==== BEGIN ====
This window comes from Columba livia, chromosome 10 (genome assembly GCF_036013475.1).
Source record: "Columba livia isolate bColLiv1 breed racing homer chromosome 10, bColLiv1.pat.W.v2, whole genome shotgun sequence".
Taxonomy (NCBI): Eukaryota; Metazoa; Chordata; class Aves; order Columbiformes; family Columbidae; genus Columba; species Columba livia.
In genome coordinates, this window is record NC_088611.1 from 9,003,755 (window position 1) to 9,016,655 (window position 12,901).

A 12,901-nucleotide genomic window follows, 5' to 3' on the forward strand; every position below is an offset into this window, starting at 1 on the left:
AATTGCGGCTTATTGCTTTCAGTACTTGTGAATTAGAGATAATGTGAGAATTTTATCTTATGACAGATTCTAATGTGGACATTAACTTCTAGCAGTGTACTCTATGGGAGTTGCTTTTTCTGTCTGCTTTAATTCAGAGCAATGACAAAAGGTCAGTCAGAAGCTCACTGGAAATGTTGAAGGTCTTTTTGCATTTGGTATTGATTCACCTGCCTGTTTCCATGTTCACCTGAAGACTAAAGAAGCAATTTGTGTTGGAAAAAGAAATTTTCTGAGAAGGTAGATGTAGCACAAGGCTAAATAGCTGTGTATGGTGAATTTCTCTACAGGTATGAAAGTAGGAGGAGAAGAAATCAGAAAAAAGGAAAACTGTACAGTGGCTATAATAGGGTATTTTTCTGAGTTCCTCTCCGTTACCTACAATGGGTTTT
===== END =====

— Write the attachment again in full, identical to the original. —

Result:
This window comes from Columba livia, chromosome 10 (genome assembly GCF_036013475.1).
Source record: "Columba livia isolate bColLiv1 breed racing homer chromosome 10, bColLiv1.pat.W.v2, whole genome shotgun sequence".
Taxonomy (NCBI): Eukaryota; Metazoa; Chordata; class Aves; order Columbiformes; family Columbidae; genus Columba; species Columba livia.
In genome coordinates, this window is record NC_088611.1 from 9,003,755 (window position 1) to 9,016,655 (window position 12,901).

A 12,901-nucleotide genomic window follows, 5' to 3' on the forward strand; every position below is an offset into this window, starting at 1 on the left:
AATTGCGGCTTATTGCTTTCAGTACTTGTGAATTAGAGATAATGTGAGAATTTTATCTTATGACAGATTCTAATGTGGACATTAACTTCTAGCAGTGTACTCTATGGGAGTTGCTTTTTCTGTCTGCTTTAATTCAGAGCAATGACAAAAGGTCAGTCAGAAGCTCACTGGAAATGTTGAAGGTCTTTTTGCATTTGGTATTGATTCACCTGCCTGTTTCCATGTTCACCTGAAGACTAAAGAAGCAATTTGTGTTGGAAAAAGAAATTTTCTGAGAAGGTAGATGTAGCACAAGGCTAAATAGCTGTGTATGGTGAATTTCTCTACAGGTATGAAAGTAGGAGGAGAAGAAATCAGAAAAAAGGAAAACTGTACAGTGGCTATAATAGGGTATTTTTCTGAGTTCCTCTCCGTTACCTACAATGGGTTTT